powered by ODEO

I admit that this is not the deepest of thinking. Just some thoughts that have been rolling around in my head, plus an effort to jump start the Desire2Pod series that has been dormant for several months.

Thursday, November 08, 2007

E-Learning Mythbusters #4

This post begins with a definition of terms. One problem in e-learning is that we have so many terms that are used interchangeably which leads to the confusion of many.

Example: Digital Natives (not a fan), Millennials, Net Generation, NeXt Generation, iGen, Gen Y, etc., etc., blah, blah, blah until you wanna puke. Let's end this stupidity and all decide to use the following term when referring to the newest crop of college-bound students - "Native Net-gennials." Please enunciate carefully - notice that there is a "t" in the first word, a "t" in the second word, but no"t" in the third word.

e-Learning Myth #4: Native Net-gennials are well prepared for e-Learning

Ummmh, no, they aren't!! Do not pass go, do not collect $200. The native net-gennials don't get the technology used in e-Learning. They get MySpace and FaceBook. They get IM and text messaging. However, they have very few technology skills that we expect them to use in e-Learning. Is that their problem, or ours?

Do academics need to bend a little and start using some of the tools that the net-gennials are accustomed to, or do the NNGs need to learn how to save an MS Word as an RTF file and upload that file into a drop-box even though they'll never again see something quite like that? Almost nothing in their technology-laden worlds are as structured, as inflexible, as "old-fashioned" as the current virtual learning environments into which we expect them to immerse themselves.

Let me repeat. Is this their problem, or ours?

(NOTE: Don't forget the new term:)

CC Flickr photo By D'Arcy Norman

Wednesday, November 07, 2007

Web 2.0 Inside D2L - ProtoPage Widgets

This video shows the use of Protopage inside Desire2Learn. Protopage is an easy to manage widget-driven website. Near the end of this less-than-5-minute video I state that using ProtoPage inside a VLE (virtual learning environment) might be a little glimpse of the future. It seems to me that any VLE would be more flexible, more customizable, more personable (think PLE or personal learning environment) with a widget-driven structure. Of course I could be wrong.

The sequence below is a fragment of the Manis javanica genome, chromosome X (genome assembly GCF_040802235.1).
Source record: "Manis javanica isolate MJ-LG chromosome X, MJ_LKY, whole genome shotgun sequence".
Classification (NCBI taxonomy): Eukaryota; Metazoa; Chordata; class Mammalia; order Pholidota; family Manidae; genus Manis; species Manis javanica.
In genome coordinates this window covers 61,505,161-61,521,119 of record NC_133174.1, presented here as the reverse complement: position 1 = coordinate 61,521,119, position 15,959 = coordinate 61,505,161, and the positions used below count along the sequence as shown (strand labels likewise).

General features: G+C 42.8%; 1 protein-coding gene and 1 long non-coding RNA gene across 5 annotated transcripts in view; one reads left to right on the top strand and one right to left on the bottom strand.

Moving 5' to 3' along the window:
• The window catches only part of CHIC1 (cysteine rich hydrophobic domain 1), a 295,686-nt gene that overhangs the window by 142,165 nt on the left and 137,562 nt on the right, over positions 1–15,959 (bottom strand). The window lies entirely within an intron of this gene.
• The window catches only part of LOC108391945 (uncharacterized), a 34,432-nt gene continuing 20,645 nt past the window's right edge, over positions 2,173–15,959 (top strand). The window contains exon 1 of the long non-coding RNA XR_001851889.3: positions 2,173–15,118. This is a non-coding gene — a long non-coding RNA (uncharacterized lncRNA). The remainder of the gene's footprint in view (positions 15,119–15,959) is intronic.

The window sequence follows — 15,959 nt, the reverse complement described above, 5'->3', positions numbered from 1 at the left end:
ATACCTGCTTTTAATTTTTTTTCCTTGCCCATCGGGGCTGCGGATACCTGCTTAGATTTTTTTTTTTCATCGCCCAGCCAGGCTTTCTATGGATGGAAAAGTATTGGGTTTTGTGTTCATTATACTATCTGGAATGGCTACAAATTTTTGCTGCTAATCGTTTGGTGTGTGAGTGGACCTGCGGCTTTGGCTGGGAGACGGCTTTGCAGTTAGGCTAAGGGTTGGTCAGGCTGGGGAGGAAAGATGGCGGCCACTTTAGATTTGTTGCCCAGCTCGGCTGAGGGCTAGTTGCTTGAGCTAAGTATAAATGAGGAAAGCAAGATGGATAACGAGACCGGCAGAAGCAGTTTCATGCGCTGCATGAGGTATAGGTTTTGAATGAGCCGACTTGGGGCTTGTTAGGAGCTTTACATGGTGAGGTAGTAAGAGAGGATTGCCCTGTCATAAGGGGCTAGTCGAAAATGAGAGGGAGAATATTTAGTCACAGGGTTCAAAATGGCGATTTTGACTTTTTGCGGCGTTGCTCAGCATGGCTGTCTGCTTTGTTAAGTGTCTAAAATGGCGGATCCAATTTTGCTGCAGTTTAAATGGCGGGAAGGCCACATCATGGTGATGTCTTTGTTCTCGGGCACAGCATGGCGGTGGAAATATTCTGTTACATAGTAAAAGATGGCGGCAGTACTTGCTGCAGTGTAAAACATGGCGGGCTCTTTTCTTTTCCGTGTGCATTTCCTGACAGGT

You can load your own background graphic, which I have done on the Protopage used for this particular D2L embed. You can change the color scheme. You can make it private, semi-private, or public. Anyone can move the widgets around but only someone logged in with editing rights can make permanent changes.

Here is the link to the video in (full-screen option available).

Tuesday, November 06, 2007

Online Tutoring Update

There was an increased usage of the SMARTHINKING online tutoring service at LSC as reported previously (two posts below). It turns out that about half of the increase (46 hours) comes from natural causes (due to the lack of a better phrase), and the other half of the increase (a little more actually) comes from two particular students who used a total of 58 hours between them (in one month!!).

Online Tutoring Hours - LSC -

In the first three of years of offering this service we imposed a limit of 10 hours per student per semester. There were only a few times when students reached that limit and tried to exceed it. In the fourth year we decided that the limit wasn't necessary since few people reached it, and it didn't seem like a big deal if they needed a few extra hours of tutoring help.

Obviously we didn't anticipate the situation where one student would use 39.5 hours of tutoring in a single month. Now we're taking steps to make sure that doesn't happen again. Live and learn.

Monday, November 05, 2007

e-Learning 2008 Schedule is Out

Here's my next pitch about the ITC annual conference. e-Learning 2008 will be held in St. Pete Beach (small town, next to the big city of St. Petersburg) on February 16-19, 2008. No word yet on whether the wi-fi will extend all the way to the actual beach. However, they are promising a sunset every night.

ITC e-learning 2008 Conference Program

The schedule looks great. Compared to many other conferences that I go to, I've found the quality of the concurrent sessions at the ITC conferences to be better, pound-for-pound. There are 7 sessions to choose from at each time slot, not 30-35. Movers and shakers from most of the top PUBLIC e-learning schools are there and making presentations. I'm not saying that the private providers and the for-profit providers are not there at all, but this conference has a heavy dose of influence from state colleges and universities. That works for me.

CC photo by porkfork

Friday, November 02, 2007

Online Tutoring Usage

I'm a bit baffled about why our student usage of online tutoring hours has gone through the roof. This is our fifth year of providing free online tutoring services to students at Lake Superior College. I'm going to look at the usage to ensure that only LSC students are accessing the hours. As long as that is true, then apparently many more faculty members are encouraging the use of the SMARTHINKING service than in previous years. Sounds like a survey topic to me.

Online Tutoring Hours Used - LSC -